Did William Tecumsah Sherman foresee the future?:
Every attempt to make war easy and safe will result in humiliation and disaster.
But his words seem archaic and bloodthirsty to most non-Jacksonian modern liberal ears:
War is the remedy that our enemies have chosen, and I say let us give them all they want.
I would make this war as severe as possible, and show no symptoms of tiring till the South begs for mercy.
Those are the themes Sherman harped on over and over: that you can’t make war easy because that will make things worse rather than better, because war cannot be made better, only worse. But far from being bloodthirsty, you can almost hear the profound regret in his voice that this be so.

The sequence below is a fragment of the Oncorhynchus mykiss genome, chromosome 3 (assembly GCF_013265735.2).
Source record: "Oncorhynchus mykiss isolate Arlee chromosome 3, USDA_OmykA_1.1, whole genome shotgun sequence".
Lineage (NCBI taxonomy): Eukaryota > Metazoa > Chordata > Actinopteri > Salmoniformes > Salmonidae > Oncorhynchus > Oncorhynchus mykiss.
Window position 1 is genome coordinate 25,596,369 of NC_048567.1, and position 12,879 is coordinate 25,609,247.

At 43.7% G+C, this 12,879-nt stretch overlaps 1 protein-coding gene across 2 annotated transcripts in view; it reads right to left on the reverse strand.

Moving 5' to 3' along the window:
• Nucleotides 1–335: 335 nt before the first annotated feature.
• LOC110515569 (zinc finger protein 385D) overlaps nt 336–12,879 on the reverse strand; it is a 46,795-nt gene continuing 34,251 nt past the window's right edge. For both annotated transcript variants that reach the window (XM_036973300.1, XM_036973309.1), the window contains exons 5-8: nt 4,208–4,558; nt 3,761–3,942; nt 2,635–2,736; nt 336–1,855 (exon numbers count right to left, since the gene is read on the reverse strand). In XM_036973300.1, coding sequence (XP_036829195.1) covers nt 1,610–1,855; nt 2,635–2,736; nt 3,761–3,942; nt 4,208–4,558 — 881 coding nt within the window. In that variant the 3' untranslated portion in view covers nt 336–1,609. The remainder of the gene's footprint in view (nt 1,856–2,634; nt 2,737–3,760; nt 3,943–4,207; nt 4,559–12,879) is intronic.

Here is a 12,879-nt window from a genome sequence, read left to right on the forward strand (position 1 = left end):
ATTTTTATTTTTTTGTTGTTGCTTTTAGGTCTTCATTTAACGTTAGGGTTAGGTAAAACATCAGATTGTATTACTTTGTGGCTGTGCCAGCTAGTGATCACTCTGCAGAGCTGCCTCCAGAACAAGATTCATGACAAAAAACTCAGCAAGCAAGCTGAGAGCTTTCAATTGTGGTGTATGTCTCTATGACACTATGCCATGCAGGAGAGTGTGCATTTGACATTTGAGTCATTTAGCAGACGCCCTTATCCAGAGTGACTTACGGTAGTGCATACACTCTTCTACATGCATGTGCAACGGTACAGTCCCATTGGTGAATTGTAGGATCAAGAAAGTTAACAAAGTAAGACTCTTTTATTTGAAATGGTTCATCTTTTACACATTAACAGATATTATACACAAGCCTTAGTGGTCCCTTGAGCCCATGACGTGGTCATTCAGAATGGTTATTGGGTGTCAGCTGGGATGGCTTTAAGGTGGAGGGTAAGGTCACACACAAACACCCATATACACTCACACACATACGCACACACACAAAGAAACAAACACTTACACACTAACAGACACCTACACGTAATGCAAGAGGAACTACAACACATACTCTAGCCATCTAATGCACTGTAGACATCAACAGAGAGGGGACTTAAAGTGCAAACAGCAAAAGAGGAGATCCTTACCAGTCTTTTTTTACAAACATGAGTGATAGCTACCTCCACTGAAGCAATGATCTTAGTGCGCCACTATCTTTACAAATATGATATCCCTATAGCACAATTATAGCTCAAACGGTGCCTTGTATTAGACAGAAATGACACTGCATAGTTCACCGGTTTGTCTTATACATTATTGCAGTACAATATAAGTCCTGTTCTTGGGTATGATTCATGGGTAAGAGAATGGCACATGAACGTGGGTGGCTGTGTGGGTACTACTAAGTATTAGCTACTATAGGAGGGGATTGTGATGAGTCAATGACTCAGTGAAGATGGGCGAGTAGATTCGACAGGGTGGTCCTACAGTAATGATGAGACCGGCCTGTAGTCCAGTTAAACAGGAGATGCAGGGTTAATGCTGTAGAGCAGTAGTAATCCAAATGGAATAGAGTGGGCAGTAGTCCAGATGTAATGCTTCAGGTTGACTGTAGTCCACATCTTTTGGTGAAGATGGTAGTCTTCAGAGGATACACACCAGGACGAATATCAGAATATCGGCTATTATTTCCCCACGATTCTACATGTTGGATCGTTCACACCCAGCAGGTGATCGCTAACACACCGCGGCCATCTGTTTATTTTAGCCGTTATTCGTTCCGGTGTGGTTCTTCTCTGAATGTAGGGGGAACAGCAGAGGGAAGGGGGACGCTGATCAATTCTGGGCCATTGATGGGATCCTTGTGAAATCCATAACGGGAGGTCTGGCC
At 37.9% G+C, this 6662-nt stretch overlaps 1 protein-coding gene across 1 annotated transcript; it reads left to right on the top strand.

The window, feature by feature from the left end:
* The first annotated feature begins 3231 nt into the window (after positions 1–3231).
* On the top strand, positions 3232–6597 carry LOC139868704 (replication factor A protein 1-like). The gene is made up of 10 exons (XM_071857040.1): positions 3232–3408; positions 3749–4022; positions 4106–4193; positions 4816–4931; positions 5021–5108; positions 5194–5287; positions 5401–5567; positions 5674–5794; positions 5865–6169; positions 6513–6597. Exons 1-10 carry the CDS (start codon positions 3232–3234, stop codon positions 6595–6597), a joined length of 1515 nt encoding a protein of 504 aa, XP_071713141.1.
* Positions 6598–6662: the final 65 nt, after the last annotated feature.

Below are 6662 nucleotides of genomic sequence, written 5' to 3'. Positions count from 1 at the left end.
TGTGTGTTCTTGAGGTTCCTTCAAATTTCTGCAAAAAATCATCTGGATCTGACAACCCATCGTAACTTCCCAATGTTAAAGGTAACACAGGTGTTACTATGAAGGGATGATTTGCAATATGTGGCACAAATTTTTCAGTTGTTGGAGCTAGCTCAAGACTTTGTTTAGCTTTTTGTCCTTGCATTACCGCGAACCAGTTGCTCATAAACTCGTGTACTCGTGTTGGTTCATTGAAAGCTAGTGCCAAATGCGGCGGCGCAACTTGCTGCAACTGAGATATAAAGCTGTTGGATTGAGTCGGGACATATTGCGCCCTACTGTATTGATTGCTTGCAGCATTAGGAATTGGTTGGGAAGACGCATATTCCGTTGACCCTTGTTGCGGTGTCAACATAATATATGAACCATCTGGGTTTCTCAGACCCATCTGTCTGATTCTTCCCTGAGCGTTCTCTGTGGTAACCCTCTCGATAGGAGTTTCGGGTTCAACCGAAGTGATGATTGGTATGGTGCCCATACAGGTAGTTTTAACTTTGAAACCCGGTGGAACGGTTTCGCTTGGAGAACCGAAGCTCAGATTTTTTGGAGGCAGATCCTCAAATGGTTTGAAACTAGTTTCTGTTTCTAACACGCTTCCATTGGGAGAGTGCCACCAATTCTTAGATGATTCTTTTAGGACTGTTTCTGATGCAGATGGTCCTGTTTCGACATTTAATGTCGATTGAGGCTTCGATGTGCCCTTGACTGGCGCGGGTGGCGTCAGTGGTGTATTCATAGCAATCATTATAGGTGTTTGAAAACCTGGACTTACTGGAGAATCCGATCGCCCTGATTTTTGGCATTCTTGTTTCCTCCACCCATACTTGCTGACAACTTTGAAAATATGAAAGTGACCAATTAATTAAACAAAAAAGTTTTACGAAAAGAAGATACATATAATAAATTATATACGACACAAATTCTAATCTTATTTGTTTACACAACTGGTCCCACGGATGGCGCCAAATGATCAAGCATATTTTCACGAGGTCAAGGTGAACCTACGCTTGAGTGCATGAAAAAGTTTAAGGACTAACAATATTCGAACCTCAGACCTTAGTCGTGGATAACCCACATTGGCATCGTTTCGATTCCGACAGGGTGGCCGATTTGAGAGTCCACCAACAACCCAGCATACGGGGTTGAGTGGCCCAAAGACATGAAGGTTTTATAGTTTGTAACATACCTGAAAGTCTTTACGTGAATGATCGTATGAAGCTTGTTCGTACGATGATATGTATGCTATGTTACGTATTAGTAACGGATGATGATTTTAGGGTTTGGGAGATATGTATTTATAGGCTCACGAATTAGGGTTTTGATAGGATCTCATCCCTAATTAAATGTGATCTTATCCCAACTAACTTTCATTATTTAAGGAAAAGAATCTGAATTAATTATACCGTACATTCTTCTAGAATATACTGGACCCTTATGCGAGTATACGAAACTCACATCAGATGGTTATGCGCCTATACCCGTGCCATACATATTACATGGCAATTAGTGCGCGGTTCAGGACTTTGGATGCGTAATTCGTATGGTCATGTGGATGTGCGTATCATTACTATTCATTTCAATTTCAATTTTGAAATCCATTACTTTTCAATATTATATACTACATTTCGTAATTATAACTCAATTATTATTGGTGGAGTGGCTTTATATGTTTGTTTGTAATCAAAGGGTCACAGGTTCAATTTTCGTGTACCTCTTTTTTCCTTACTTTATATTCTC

He doesn’t like it, he hates it. He is only stating it.
War is cruelty. There is no use trying to reform it [war]. The crueler it is, the sooner it will be over.
This war differs from other wars, in this particular. We are not fighting armies but a hostile people, and must make old and young, rich and poor, feel the hard hand of war.
Sherman was most famous for saying “War is hell.” Here’s the toll war took on him—how old is he in this photo?
Hint: that black armband he’s wearing was an emblem of mourning for Lincoln, and Sherman was born in 1820. Therefore he’s 45 years old in the picture. He’s dealt out and seen way too much suffering, and it’s aged him.
[NOTE: Sherman‘s friends and family always called him “Cump.” He was one of eleven children of a prominent attorney, but his father died when he was young and William was taken in by the family of another prominent attorney. Sherman later married one of that man’s daughters.]